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Authors: Lora Roberts

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BOOK: Murder in a Nice Neighborhood
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“I’ll bet.” Claudia shaded her eyes with one hand. “Liz?”

“It’s okay,” I told her. “If he tries to drag me away, I’ll scream.”

She laughed and went back inside, and Drake accompanied me around the garage. “Out of sight here,” he observed, pushing ahead to shine a flashlight into the bus. “That was good thinking.”

"Thanks.” I scowled at him. My emotions had taken a beating that day, and I didn’t feel like subjecting them to yet another bout of excitement. If Drake thought he could hit on me again, he would find out his mistake.

He came closer, but didn’t try anything. I was disappointed—because I had wanted to turn him down.

“What’s the book?”

“I—what?”

“What’s the book?” He reached out to pluck it from under my arm.
“The White Goddess.
You read the damnedest things.”

“It’s very soporific.” I unlocked the side door and slid it open. “Instead of sleeping pills.”

“Chamomile tea.” He watched me step inside, made no move to follow me. “I have a cup of chamomile tea in the evening.”

The dome light had come on, and I could see his face, all but the eyes, hidden behind his glasses. “That’s nice,” I said. “Well, nighty-night, Detective Drake. I’m going to bed now.”

He opened his mouth, but I forestalled any comment by shutting the door. The dome light went out. I sat down, and he stood outside.

“When are you going to get this window fixed?” He tapped on the cardboard, and I felt even more insecure.

“When I get the money.” I sighed. “Tomorrow, I guess. If there’s time.”

“Well, at least lock the door!” He jiggled the handle for emphasis, and I locked it, the little click loud in the darkness. He stood there for a few seconds longer, and then went away.

After his car drove off, I drew the curtains and turned on my lamp. I refused to think about Drake, about Tony, about my window being made of cardboard, or any of the events of the past two days. Instead I pulled out my sleeping bag, opened the book, and read.

I got sixty pages into it, realized that I didn’t remember a thing I’d read, and turned off the light, to lie staring into the darkness, analyzing every sound in the night that surrounded my bus.

 

Chapter 14

 

It was colder the next morning, reminding me that every year, when the Indian summer warmth began to fade, I had the urge to migrate with the birds to some warmer clime. Once I actually did get as far south as Santa Barbara, but it was inconvenient setting up the post office box, getting new library cards, scoping out the facilities all over again. I’d never gone far from the San Francisco Bay after that.

I pulled on sweatpants over long underwear, and a bulky shaker-knit sweater from a garage sale over all the upper layers. There was a shower in the bathroom Claudia had allotted to me, and I intended to use it, although I’d had a long argument with myself over letting my independence be whittled away by degrees—first a convenient toilet, then a shower whenever I wanted one; where would it all stop?

The kitchen was empty when I came out of the bathroom, tucking damp hair behind my ears. I put the kettle on and went quietly up the stairs. Claudia called to me before I reached the top.

She was still in bed, propped up on the pillows. A lump under the covers showed where her ankle was propped up, too.

“Worse this morning?” I thought she looked a bit feverish, as if she’d slept badly.

“It still hurts. A lot,” she admitted. “Guess I should get an X ray.”

“That’s a good idea.” Her bedroom was full of old furniture and stacks of books and papers. The bedside table was covered with them. “Shall I clear these away and bring you a tray?”

“That would be nice.” She smiled at me with an effort. “Biddy was right after all. It’s lucky for me she sent you with that book. I can’t imagine trying to get around without help today.”

It was my private thought that she could have had help from any number of people, and in fact Bridget did show up at the kitchen door while I was fixing Claudia’s tray.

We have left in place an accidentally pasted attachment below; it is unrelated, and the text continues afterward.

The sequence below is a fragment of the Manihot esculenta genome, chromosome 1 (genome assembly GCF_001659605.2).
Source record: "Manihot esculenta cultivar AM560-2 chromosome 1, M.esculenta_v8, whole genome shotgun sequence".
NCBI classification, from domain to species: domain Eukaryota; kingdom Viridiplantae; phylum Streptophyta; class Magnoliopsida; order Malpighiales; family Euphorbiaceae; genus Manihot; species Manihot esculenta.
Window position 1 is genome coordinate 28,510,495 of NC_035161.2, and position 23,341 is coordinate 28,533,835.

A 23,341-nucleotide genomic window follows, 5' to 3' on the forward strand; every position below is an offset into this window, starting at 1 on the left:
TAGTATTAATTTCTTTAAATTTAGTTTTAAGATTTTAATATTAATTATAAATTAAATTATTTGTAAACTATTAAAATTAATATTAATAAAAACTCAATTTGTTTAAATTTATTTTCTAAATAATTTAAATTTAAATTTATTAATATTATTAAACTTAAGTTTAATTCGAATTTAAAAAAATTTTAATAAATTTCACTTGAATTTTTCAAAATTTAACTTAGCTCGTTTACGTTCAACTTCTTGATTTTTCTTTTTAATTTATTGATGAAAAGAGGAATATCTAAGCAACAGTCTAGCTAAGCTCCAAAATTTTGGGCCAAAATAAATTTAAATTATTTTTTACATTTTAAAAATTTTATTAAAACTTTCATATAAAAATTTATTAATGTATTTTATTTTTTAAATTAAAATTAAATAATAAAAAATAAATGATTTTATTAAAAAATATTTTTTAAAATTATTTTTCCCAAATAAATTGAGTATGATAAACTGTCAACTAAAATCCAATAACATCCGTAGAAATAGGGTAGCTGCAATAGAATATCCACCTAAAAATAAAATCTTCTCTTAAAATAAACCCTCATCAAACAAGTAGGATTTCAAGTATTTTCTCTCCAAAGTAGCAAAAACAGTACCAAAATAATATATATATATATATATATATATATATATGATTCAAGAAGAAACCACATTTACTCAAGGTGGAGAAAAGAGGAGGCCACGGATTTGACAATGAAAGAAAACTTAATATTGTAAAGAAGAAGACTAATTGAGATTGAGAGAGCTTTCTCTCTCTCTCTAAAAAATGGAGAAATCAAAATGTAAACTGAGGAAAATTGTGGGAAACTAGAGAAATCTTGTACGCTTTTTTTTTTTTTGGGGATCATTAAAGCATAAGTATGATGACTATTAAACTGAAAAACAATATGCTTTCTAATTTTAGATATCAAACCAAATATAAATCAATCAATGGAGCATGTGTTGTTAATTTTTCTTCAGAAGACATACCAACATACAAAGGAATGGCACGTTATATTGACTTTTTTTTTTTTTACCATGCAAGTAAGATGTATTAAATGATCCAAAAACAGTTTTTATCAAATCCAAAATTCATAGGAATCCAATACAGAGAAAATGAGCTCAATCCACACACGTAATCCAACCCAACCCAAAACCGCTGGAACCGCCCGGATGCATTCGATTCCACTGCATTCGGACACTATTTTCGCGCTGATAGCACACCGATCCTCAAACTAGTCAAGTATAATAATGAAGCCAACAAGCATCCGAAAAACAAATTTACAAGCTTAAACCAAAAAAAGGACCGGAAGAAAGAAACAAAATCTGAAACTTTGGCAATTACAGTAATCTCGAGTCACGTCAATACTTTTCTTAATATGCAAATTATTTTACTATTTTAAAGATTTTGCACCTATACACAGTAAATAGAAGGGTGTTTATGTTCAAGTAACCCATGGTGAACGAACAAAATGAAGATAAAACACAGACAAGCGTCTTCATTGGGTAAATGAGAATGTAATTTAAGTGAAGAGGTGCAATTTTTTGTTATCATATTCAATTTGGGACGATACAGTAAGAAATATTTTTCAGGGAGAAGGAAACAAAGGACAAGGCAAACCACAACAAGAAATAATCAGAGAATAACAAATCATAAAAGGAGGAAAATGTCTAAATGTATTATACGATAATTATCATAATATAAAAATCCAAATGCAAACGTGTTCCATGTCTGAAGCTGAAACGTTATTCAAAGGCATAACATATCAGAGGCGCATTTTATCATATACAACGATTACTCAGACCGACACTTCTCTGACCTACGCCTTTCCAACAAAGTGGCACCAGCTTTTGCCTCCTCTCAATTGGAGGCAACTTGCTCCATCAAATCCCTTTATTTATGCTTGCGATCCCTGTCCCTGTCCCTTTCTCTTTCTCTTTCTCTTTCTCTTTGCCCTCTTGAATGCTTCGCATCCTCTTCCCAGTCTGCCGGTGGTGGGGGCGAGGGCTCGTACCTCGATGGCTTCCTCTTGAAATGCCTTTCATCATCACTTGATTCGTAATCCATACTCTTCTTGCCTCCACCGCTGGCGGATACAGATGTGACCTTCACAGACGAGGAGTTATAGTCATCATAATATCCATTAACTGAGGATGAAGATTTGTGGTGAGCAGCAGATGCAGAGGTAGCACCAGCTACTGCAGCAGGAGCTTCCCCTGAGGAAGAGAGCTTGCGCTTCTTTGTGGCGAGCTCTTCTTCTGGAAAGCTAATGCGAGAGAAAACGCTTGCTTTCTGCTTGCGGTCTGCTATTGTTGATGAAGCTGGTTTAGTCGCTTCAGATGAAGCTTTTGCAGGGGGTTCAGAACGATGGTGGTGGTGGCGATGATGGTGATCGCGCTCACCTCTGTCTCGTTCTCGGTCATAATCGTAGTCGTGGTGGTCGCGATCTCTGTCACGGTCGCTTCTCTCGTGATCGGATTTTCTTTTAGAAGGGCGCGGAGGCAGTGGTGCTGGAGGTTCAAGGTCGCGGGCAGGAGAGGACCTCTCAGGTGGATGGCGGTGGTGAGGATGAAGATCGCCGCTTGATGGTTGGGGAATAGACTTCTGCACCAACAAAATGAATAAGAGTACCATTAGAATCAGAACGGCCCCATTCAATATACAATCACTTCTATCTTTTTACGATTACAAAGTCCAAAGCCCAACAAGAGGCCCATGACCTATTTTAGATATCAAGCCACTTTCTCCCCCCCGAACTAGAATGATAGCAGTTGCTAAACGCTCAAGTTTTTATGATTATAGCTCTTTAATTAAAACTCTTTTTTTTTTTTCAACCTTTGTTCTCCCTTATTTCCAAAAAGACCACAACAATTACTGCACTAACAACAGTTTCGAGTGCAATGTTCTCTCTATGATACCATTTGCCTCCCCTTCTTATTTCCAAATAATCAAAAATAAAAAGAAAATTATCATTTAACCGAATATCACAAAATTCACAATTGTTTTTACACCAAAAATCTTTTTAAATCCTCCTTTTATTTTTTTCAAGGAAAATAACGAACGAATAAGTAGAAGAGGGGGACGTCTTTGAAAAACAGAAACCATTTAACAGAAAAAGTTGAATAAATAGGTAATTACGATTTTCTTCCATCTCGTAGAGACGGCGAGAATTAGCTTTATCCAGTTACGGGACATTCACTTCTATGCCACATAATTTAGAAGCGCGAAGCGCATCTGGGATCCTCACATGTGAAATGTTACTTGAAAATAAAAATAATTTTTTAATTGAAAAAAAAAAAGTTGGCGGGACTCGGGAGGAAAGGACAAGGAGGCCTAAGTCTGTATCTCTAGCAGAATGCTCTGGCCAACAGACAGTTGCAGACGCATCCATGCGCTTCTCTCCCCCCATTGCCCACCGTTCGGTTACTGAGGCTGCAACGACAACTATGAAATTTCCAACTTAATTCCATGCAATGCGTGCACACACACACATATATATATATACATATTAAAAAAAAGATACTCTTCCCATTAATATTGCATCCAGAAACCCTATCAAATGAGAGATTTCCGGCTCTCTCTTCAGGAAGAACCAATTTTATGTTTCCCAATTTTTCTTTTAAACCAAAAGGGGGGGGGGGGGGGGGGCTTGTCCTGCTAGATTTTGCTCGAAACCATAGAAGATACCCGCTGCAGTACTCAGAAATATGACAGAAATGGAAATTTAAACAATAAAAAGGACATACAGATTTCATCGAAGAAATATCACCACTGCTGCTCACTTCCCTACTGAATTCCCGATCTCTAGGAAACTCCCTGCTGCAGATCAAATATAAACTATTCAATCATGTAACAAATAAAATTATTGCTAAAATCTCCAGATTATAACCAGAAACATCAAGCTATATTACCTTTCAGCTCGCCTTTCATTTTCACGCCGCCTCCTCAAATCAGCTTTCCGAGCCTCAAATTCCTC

“Morning, Liz. Are you okay? How’s Claudia?” Bridget carried Moira tucked against her shoulder. She looked at the tray. “So her ankle’s worse, is it?”

“It pains her a bit.” I poured more water through the coffee filter. “You want a cup?”

“Are you making tea, too? I’ll have that.” She sat at the table, patting Moira’s tiny back. “Is she going to the doctor?”

“She says so, but I don’t believe she’s called yet.”

“Too early,” Bridget pointed out, blowing across the cup of tea I set before her. She sipped cautiously, so as not to dribble on the baby. “There’re only answering services before nine.”

The toast popped up, and I found some jam in the depths of one cupboard, dusty but with lid intact. “Do you think this is okay?”

Bridget held it to the light, then grinned. “It should be. I gave it to her last summer and the seal’s not broken. It’s nice of you to do all this, Liz.”

“It’s not nice at all,” I mumbled, dishing up the eggs, spooning jam into a little bowl. “I’m getting free room and board, and someone to call the police for me if the worst happens.”

“Oh, yes, the murder.” Bridget’s face grew thoughtful. “Do you think whoever it is will attack you next?”

I didn’t want to go into the Tony theory. “You know me,” I said instead, trying for a carefree smile. “Just the kind of woman everyone wants to attack.”

Bridget got to her feet. “Here.” She thrust Moira in my direction. “I’ll take the tray up to Claudia. Hold her for a minute.”

I held the baby, my hands nearly spanning her teeny chest, her head lolling sideways like a top-heavy flower. She opened her slits of eyes and goggled at me cross-eyed. We stood like that for a few minutes. I could sense the cry coming when she wrinkled her cheeks, so I brought her hastily to
my shoulder, trying to pat as I had seen Bridget pat her, trying for that soothing murmur that seems to come so naturally to
mothers.

The crying wasn’t loud, but it was piercing and unsettling—the ancient defense of the newborn. I carried Moira up the stairs. Bridget was sitting on the bed while Claudia ate, but she graciously accepted her baby back.

“I’m not too good with babies,” I said apologetically. The words were an understatement. I was terrified of babies, of their helplessness and mysterious ways, their complacent acceptance of total dependence.

“It’s okay,” Bridget said, cuddling Moira. The crying stopped. “She’s really pretty good most of the time.”

“She’s darling,” Claudia said absently. “Liz, Biddy says she’ll give me a ride to the clinic. That way I won’t have to impose on you.”

“It’s no imposition,” I protested, but Claudia was firm.

“We won’t get to the roses today,” she said, regretfully. “At least, not until this afternoon, if then. So you just go on about your own business, whatever that may be.”

“I need to shop for Vivien today—you know, Vivien Greely?”

“Oh, yes.” Bridget smiled. “I’ll be seeing her tomorrow. She always comes to the preschool every year with a couple of other seniors and helps us put on our Halloween party.”